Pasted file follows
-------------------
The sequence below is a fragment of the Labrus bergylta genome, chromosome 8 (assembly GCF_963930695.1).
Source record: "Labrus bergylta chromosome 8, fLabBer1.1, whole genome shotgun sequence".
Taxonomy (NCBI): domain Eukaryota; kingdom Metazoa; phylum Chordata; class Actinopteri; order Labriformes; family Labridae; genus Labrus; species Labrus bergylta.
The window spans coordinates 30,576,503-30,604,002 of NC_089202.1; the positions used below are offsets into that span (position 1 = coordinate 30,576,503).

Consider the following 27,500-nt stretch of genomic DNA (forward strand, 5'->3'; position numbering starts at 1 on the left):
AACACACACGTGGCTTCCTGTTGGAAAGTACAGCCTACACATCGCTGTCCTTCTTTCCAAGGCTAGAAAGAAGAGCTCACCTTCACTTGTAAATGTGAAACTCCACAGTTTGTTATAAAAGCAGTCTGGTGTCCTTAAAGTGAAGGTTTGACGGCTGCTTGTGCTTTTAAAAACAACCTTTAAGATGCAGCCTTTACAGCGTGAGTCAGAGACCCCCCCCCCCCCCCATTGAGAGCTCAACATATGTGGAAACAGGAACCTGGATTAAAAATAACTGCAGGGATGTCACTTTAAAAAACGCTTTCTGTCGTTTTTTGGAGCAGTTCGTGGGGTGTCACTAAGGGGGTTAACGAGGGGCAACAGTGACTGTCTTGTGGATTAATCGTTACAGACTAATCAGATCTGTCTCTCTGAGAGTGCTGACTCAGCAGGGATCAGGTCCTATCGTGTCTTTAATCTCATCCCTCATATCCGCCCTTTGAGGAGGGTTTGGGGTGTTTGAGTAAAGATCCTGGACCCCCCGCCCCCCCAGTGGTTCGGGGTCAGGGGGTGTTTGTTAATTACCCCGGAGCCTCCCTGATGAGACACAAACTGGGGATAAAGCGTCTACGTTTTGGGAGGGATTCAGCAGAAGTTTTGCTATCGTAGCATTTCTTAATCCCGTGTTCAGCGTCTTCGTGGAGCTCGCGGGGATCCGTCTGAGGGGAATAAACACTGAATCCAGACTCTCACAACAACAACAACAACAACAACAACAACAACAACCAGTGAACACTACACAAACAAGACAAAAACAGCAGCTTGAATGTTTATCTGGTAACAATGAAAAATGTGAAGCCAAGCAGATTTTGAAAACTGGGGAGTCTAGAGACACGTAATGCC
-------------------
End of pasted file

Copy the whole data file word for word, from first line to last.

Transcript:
The sequence below is a fragment of the Labrus bergylta genome, chromosome 8 (assembly GCF_963930695.1).
Source record: "Labrus bergylta chromosome 8, fLabBer1.1, whole genome shotgun sequence".
Taxonomy (NCBI): domain Eukaryota; kingdom Metazoa; phylum Chordata; class Actinopteri; order Labriformes; family Labridae; genus Labrus; species Labrus bergylta.
The window spans coordinates 30,576,503-30,604,002 of NC_089202.1; the positions used below are offsets into that span (position 1 = coordinate 30,576,503).

Consider the following 27,500-nt stretch of genomic DNA (forward strand, 5'->3'; position numbering starts at 1 on the left):
AACACACACGTGGCTTCCTGTTGGAAAGTACAGCCTACACATCGCTGTCCTTCTTTCCAAGGCTAGAAAGAAGAGCTCACCTTCACTTGTAAATGTGAAACTCCACAGTTTGTTATAAAAGCAGTCTGGTGTCCTTAAAGTGAAGGTTTGACGGCTGCTTGTGCTTTTAAAAACAACCTTTAAGATGCAGCCTTTACAGCGTGAGTCAGAGACCCCCCCCCCCCCCCATTGAGAGCTCAACATATGTGGAAACAGGAACCTGGATTAAAAATAACTGCAGGGATGTCACTTTAAAAAACGCTTTCTGTCGTTTTTTGGAGCAGTTCGTGGGGTGTCACTAAGGGGGTTAACGAGGGGCAACAGTGACTGTCTTGTGGATTAATCGTTACAGACTAATCAGATCTGTCTCTCTGAGAGTGCTGACTCAGCAGGGATCAGGTCCTATCGTGTCTTTAATCTCATCCCTCATATCCGCCCTTTGAGGAGGGTTTGGGGTGTTTGAGTAAAGATCCTGGACCCCCCGCCCCCCCAGTGGTTCGGGGTCAGGGGGTGTTTGTTAATTACCCCGGAGCCTCCCTGATGAGACACAAACTGGGGATAAAGCGTCTACGTTTTGGGAGGGATTCAGCAGAAGTTTTGCTATCGTAGCATTTCTTAATCCCGTGTTCAGCGTCTTCGTGGAGCTCGCGGGGATCCGTCTGAGGGGAATAAACACTGAATCCAGACTCTCACAACAACAACAACAACAACAACAACAACAACAACCAGTGAACACTACACAAACAAGACAAAAACAGCAGCTTGAATGTTTATCTGGTAACAATGAAAAATGTGAAGCCAAGCAGATTTTGAAAACTGGGGAGTCTAGAGACACGTAATGCC